PHILADELPHIA, Pa. (Gov.) – The Mayor’s Task Force to Combat the Opioid Epidemic in Philadelphia presented its final report and recommendations to Mayor Jim Kenney today, the culmination of a four-month initiative designed to address the growing opioid crisis in Philadelphia. Mayor Kenney received the report during a press conference at City Hall where he was joined by Governor Tom Wolf.
“The opioid epidemic has been taking lives, destroying families and undermining the quality of life of Philadelphians across the city,” Kenney said. “This report and its recommendations offer a roadmap as to how, together, we can take action and adequately address this problem to reduce use and the devastating loss of life this epidemic is causing.”
The report was developed based on input from the 23-member Task Force convened by Mayor Kenney and co-chaired by former Department of Behavioral Health and Intellectual disAbility Services (DBHIDS) Commissioner Dr. Arthur Evans and Department of Public Health Commissioner Dr. Thomas Farley.
Its members include a broad section of stakeholders representing public health, substance use disorder treatment providers, healthcare, law enforcement, local, state and federal governments, and managed care as well as former opioid users and their loved ones. Governor Wolf commended Mayor Kenney and the Task Force for working to help save lives and address substance misuse in the city.
“The task force report, and the recommendations it contains, align with the efforts that we have made at the state level to give our local municipalities and cities, our first responders, our law enforcement officials, and all of our citizens the tools they need to save the life of a loved one – and get them into quality and proven treatment programs,” Governor Wolf said. “I applaud the mayor and the task force for the commitment to fighting this epidemic that is a scourge on our state and the City of Philadelphia.”
The Task Force members also convened five subcommittees of additional experts, totalling nearly 100 people. The five subcommittees were Data Analysis and Sharing; Public Education and Prevention Strategies; Justice System, Law Enforcement, and First Responders; Service Access, Best Practices, and Treatment Providers; and Overdose Prevention and Harm Reduction.
“In just a very short time, we were able to bring together a group of people whose collective expertise allowed for the development of recommendations that will help in the response to this growing crisis, which is taking more lives in Philadelphia than gun violence,” said Evans, who left DBHIDS in February to become CEO of the American Psychological Association in Washington, D.C.
Through semi-monthly meetings and four Community Listening Sessions held throughout Philadelphia, the 23 Task Force members agreed on 18 recommendations and accompanying metrics to increase prevention and education efforts while enhancing treatment opportunities for those impacted by the opioid crisis. The recommendations, which were developed recognizing the diversity of the city and the varied populations affected by the epidemic, are as follows: (Recommendations in bold include work that has been completed or is currently underway)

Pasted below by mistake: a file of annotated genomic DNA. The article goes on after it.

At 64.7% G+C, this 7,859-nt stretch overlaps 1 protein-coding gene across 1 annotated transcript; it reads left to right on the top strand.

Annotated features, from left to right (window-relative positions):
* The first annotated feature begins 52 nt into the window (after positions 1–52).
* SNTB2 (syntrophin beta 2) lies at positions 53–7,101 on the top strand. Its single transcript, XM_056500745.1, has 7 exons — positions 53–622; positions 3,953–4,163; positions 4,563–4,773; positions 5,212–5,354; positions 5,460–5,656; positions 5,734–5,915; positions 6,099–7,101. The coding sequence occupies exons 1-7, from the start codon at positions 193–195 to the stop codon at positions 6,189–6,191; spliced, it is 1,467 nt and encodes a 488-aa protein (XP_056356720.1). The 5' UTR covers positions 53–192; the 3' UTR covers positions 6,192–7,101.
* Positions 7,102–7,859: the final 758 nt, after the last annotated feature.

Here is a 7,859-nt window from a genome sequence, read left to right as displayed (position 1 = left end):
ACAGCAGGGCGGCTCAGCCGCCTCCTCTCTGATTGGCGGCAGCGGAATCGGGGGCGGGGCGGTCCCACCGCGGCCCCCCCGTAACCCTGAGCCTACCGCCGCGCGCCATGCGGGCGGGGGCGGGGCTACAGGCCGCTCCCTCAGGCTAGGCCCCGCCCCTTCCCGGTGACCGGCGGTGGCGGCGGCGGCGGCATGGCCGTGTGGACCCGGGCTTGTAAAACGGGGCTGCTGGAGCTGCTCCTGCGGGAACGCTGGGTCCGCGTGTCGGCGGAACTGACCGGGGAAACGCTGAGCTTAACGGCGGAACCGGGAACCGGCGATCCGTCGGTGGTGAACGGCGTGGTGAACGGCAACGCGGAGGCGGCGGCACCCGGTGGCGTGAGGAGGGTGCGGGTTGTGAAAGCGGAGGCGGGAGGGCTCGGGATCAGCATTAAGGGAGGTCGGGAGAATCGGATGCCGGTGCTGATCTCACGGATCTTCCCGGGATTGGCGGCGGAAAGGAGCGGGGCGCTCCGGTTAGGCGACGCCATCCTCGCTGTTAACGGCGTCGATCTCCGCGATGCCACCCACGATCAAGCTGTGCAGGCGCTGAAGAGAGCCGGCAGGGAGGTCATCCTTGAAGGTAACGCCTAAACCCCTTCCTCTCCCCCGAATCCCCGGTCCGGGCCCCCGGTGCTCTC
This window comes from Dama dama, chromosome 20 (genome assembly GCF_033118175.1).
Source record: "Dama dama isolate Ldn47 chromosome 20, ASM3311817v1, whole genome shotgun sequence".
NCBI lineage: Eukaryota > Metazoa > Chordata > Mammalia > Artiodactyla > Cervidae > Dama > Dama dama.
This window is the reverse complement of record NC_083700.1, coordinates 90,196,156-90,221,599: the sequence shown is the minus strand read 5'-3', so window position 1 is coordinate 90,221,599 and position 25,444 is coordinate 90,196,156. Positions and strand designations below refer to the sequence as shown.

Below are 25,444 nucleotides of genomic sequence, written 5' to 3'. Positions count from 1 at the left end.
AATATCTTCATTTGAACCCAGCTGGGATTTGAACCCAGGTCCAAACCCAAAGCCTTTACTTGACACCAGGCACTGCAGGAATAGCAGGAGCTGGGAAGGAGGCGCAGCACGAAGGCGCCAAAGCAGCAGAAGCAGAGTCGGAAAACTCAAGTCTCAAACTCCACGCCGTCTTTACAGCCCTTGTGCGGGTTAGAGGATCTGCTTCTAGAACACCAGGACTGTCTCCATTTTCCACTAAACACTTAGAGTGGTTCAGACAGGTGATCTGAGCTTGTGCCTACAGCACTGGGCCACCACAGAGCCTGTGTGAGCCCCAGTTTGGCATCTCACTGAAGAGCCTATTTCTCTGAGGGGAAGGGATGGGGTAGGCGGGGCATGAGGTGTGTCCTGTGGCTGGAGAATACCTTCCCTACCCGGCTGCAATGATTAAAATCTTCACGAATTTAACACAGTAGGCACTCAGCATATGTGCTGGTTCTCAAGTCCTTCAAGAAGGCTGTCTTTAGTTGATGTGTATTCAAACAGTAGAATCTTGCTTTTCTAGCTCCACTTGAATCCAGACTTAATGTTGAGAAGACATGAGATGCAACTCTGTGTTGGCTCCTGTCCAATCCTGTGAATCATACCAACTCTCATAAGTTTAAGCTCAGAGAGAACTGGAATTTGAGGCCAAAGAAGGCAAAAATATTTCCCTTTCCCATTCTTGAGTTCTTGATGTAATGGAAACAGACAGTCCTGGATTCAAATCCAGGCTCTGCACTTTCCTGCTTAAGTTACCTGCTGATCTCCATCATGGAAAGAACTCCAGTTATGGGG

- Conduct a consumer-directed media campaign about opioid risks.
- Conduct a public education campaign about naloxone.
- Destigmatize opioid use disorder and its treatment.
- Improve health care professional education.
- Establish insurance policies that support safer opioid prescribing and appropriate treatment.
- Increase the provision of medication-assisted treatment.
- Expand treatment access and capacity.
- Embed withdrawal management into all levels of care, with an emphasis on recovery initiation.
- Implement “warm handoffs” to treatment after overdose.
- Provide safe housing, recovery, and vocational supports.
- Incentivize providers to enhance the quality of substance use disorder screening,
- Expand naloxone availability.
- Further explore comprehensive user engagement sites.
- Establish a coordinated rapid response to “outbreaks.”
- Address homelessness among opioid users.
- Expand the court’s capacity for diversion to treatment.
- Expand enforcement capacity in key areas.
- Provide substance use disorder assessment and treatment in the Philadelphia Department of Prisons.
Additionally, DBHIDS has addressed the opioid epidemic in a variety of ways, including the requirement of all halfway houses to accept individuals on all forms of medication-assisted treatment and psychiatric mediations to increase access to treatment (effective June 1, 2017); mandated all opioid treatment programs to offer all forms of mediation-assisted treatment, including methadone, buprenorphine and naltrexone; and initiated planning for the development of a 24/7 walk-in center where individuals can receive immediate stabilization in the outpatient setting and get access to further treatment.
During the press conference releasing the report, Public Health Commissioner Dr. Thomas Farley commended Mayor Kenney for taking the necessary steps to place a much-needed spotlight on the opioid crisis, which he considers to be as big of a threat today as the AIDS epidemic was in the 1980s. In 2015, Philadelphia’s rate of overdose deaths – 46.8 per 100,000 residents – greatly outpaced larger cities such as Chicago (15.4) and New York (11.2). Additionally, experts are already predicting that opioid deaths in 2017 will exceed 2016 numbers, reaching nearly 1,200 deaths.
“We can end this crisis, but it will take the coordinated efforts of very many people and organizations,” Farley said. “The recommendations of the Task Force will guide all of us in this. They are comprehensive and focus on consumer and provider education, expanded treatment efforts and overdose.”